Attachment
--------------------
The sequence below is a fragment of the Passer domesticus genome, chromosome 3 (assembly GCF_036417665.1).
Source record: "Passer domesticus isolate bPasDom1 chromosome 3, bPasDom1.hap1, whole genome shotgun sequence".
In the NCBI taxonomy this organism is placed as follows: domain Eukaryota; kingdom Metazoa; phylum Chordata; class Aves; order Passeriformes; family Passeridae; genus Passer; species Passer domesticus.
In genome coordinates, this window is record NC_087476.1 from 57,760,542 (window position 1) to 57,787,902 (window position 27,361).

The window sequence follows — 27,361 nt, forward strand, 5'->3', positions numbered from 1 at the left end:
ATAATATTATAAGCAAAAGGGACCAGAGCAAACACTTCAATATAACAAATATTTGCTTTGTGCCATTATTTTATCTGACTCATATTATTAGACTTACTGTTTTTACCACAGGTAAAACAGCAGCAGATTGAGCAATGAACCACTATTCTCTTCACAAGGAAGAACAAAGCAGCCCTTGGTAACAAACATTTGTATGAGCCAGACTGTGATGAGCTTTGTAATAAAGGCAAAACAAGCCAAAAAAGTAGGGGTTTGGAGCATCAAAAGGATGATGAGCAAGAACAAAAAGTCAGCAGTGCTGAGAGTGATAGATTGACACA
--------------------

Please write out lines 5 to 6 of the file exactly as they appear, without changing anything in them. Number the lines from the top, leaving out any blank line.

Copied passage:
The window sequence follows — 27,361 nt, forward strand, 5'->3', positions numbered from 1 at the left end:
ATAATATTATAAGCAAAAGGGACCAGAGCAAACACTTCAATATAACAAATATTTGCTTTGTGCCATTATTTTATCTGACTCATATTATTAGACTTACTGTTTTTACCACAGGTAAAACAGCAGCAGATTGAGCAATGAACCACTATTCTCTTCACAAGGAAGAACAAAGCAGCCCTTGGTAACAAACATTTGTATGAGCCAGACTGTGATGAGCTTTGTAATAAAGGCAAAACAAGCCAAAAAAGTAGGGGTTTGGAGCATCAAAAGGATGATGAGCAAGAACAAAAAGTCAGCAGTGCTGAGAGTGATAGATTGACACA